Unlike prologues (which I covered in last week’s post) epilogues are a much less controversial concept in the writing community. Everyone from J.K. Rowling to James Dashner uses epilogues to wrap up loose ends and generally give a novel a complete finish. But I would argue that epilogues are just as likely to be abused as prologues, and it is essential to write one only if your novel demands it. Do more details of “happily ever after” really merit an epilogue? Sometimes it is more powerful to let the end stand for itself, and allow readers to make guesses or inferences based on the text.
However, there are also times when an epilogue can be a powerful tool to enhance the reader’s experience.
Introduce a secondary point of view that sheds new light on the story.
In novels that are written from the perspective of one character, the epilogue can be a great place to add an additional layer to your story by giving another character a voice. In The Conjurors Series, I write exclusively from the perspective of the protagonist. I use the epilogues as an opportunity to show a nuance to the story, namely, how the villain of the series is pulling the strings behind the scenes.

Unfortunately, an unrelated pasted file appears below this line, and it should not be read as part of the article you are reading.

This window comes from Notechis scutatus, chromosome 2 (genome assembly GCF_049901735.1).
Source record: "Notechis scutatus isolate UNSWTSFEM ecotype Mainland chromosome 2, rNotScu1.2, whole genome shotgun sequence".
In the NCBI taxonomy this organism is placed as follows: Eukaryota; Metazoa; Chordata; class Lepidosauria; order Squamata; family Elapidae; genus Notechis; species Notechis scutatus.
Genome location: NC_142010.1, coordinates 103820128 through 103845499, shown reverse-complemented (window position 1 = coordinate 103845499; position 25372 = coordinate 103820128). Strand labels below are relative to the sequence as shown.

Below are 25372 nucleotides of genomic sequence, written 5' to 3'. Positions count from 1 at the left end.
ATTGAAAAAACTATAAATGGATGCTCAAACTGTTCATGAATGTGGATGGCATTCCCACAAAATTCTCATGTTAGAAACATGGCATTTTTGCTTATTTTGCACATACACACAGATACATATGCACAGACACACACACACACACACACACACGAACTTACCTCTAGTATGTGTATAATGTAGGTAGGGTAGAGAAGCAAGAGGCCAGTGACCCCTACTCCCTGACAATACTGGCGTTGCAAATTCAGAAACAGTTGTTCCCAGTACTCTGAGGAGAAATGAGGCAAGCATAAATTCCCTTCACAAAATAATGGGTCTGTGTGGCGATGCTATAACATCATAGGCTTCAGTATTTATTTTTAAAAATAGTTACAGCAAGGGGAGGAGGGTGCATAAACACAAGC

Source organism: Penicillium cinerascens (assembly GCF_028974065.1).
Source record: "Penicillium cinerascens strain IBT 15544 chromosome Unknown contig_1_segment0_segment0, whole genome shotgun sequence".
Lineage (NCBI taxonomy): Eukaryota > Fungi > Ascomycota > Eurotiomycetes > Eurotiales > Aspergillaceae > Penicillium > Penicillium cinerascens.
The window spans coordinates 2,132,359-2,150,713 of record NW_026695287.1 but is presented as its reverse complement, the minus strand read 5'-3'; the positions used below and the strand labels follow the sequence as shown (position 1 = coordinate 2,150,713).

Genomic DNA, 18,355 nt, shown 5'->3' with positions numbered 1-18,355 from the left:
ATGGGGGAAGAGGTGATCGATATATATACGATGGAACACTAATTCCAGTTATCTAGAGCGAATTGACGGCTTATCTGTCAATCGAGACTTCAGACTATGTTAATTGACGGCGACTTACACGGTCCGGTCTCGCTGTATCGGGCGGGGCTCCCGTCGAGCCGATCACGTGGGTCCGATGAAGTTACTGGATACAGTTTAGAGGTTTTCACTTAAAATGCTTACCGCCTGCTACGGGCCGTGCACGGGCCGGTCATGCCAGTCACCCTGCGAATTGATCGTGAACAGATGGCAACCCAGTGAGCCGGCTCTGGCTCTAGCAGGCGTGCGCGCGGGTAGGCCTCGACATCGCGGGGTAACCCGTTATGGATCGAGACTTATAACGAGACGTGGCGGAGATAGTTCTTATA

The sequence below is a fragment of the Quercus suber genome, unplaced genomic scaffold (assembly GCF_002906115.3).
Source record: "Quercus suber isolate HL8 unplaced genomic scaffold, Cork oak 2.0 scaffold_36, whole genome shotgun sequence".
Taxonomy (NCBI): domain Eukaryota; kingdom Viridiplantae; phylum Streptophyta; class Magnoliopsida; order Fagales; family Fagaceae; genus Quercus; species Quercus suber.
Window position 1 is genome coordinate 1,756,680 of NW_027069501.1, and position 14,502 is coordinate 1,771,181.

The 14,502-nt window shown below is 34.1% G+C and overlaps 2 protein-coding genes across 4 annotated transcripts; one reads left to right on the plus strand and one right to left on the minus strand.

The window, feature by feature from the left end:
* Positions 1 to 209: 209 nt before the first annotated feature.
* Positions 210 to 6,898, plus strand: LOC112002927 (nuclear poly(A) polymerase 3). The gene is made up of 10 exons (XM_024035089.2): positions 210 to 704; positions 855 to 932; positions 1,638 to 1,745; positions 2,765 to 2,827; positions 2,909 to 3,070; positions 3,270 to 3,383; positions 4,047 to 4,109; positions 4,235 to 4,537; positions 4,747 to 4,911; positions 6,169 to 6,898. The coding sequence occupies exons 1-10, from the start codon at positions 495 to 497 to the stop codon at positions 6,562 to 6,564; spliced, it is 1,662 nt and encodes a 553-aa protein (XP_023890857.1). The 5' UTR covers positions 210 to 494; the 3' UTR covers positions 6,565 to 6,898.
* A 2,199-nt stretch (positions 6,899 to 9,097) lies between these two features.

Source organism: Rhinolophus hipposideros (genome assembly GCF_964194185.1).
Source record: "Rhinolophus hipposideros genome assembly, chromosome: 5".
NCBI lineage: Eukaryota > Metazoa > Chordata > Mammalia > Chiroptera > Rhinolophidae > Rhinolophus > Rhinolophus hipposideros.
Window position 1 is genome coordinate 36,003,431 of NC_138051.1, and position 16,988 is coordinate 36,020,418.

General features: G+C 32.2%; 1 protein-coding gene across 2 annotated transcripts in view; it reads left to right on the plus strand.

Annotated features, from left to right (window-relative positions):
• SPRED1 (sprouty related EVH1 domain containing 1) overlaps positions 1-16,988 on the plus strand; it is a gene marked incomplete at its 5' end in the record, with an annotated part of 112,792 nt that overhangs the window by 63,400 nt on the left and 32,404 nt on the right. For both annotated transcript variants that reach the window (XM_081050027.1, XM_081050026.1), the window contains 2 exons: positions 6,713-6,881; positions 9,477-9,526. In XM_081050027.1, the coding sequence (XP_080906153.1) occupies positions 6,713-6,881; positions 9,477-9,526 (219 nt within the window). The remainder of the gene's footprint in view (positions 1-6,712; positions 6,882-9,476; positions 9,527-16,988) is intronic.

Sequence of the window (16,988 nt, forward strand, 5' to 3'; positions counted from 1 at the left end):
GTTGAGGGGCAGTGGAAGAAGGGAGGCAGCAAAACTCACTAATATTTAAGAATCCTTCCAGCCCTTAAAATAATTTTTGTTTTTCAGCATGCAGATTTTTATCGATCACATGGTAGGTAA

Use it as a cliffhanger to encourage readers to check out subsequent books in your series.
I’ve seen highly effective epilogues in series that give a little peek into the next book. In the self-publishing world, writing a series is one of the most effective ways to build an audience that is interested in your writing. Epilogues are a great place to give readers an additional scene related to your current story that also has them asking questions that will make them eager to read your next book. I loved the epilogue in The Maze Runner by James Dashner because it not only introduced a new perspective – that of the enemy – but also revealed to the reader that the safety that the main characters believe they have found at the end of the book is false. To discover how they’ll survive, you have to continue the series.
Set your epilogue in the future – but only if you have something new to say.
All too often epilogues simply expand on the happily every after. For example, two main characters get married at the end of the novel, and in the epilogue they have a baby. In this case, slash the epilogue. The reader doesn’t learn anything new, and it can detract from the impact of your novel’s close. On the other hand, there are instances when new information from the future can be powerful and worth including. For example, the epilogue in Harry Potter and the Deathly Hallows gives readers closure for the characters they had grown to love by showing them as adults. Information set so far in the future makes sense to be separated from the main text, but is meaningful enough that it is worth including.